O Creator! You who give life to all things and who has made men that they may live and multiply. Multiply also the fruits of the earth, the potatoes and other food that you have, that men may not suffer from hunger and misery.—Traditional Incan Prayer

Compass Rose Cultural Crossroads is a small, not-for-profit publisher with specialties in history, mythology, culinary lore, and the preservation of folk traditions.

Food, Folklore, and Mythology: Peru

Food, Folklore, and Mythology: Peru

Food, Folklore, and Mythology: Peru is the first of a planned series exploring the connection between food and folklore. This collection contains nearly 200 delicious examples of Peruvian cuisine. Discover how Spanish, Portuguese, African, Middle Eastern, and Chinese food traditions mingled with the indigenous cooking methods of the Incas and other civilizations of Peru.


  • Bocaditos y Entradas / Appetizers & First Courses
  • Panes / Breads
  • Sopas / Soups
  • Carnes y Aves / Meat & Poultry
  • Pescados y Mariscos / Fish & Seafood
  • Verduras / Vegetables
  • Ensaladas / Salads
  • Postres y Dulces / Desserts & Sweets
  • Bebidas / Beverages
  • Glosario / Glossary

Sample Recipes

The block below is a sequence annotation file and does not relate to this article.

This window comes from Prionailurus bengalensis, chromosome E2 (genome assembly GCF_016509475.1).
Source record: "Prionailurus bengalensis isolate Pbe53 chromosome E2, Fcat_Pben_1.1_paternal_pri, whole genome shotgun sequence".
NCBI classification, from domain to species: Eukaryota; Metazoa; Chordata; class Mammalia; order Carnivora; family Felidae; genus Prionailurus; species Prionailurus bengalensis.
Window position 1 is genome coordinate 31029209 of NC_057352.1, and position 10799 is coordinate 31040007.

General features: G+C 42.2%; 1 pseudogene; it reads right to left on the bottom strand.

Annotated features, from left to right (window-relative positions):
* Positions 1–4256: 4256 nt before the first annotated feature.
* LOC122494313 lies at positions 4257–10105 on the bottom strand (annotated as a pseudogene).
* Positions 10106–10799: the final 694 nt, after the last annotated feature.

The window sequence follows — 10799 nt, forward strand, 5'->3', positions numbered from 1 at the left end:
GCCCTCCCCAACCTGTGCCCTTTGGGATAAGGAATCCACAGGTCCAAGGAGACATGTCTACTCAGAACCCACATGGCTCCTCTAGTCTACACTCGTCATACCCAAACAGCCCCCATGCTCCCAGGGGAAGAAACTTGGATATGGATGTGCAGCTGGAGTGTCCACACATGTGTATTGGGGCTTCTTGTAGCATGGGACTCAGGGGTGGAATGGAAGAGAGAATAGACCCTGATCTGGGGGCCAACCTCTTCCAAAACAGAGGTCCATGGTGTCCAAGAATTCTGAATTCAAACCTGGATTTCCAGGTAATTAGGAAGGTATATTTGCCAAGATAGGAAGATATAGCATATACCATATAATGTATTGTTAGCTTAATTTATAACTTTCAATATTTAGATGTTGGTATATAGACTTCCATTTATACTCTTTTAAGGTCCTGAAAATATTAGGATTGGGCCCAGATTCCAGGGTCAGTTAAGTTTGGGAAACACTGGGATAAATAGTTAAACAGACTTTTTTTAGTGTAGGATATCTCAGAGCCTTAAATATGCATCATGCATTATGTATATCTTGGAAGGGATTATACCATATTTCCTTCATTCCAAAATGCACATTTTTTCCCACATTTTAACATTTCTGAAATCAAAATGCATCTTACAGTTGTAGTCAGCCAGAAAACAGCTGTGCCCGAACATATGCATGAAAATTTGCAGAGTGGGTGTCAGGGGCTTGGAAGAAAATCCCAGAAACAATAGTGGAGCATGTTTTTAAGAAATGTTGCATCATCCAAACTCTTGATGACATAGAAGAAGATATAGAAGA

If any one dish is to be singled out as most typical of Peru, Cebiche is it. Cebiche, most often made from sea bass, is usually served on a bed of lettuce leaves accompanied by hearty slices of boiled sweet potato, yuca, corn on the cob, and toasted cancha (popcorn). Like most of the Peruvians we met, we ate it as an appetizer along with a cold glass of beer.

  • 2 pounds white fish filet, cleaned and cubed
  • 1 cup lime juice; 4 to 8 large limes if using fresh
  • 1 clove fresh garlic, crushed, or ½ teaspoon minced garlic
  • Hot pepper sauce, salt and pepper to taste
  • 1 large sweet onion, peeled and chopped fine
  • 2 red peppers, cut into strips
  • 2 tablespoons fresh cilantro, chopped
  • 2 stalks celery, deveined and chopped (optional)
  • 2 sweet potatoes, peeled, cooked and sliced

Combine the fish, lime juice, garlic, hot pepper sauce, salt and pepper. Let stand in refrigerator two to three hours to marinate. Add the chopped onion, red peppers, cilantro and celery. Chill an additional hour and serve with boiled sweet potatoes. Serves 6.

Leche de Tigre / Tiger’s Milk

After finishing a delicious dish of cebiche, you’ll notice a pool of liquid left on your plate. This is known as Tiger’s Milk, and is traditionally drunk as a hangover cure—especially delicious when poured into a glass and mixed with white wine, pisco, or vodka! You can make a close facsimile of this cocktail, without any fishy taste, by mixing the following ingredients together. Serves 4 to 6.

  • Juice of 6 lemons
  • 2 cloves garlic, crushed, or 1 teaspoon minced garlic
  • 1 bottle white wine
  • 1 tablespoon ají verde sauce
  • Salt and pepper to taste

Combine all ingredients in a pitcher. Chill before serving.

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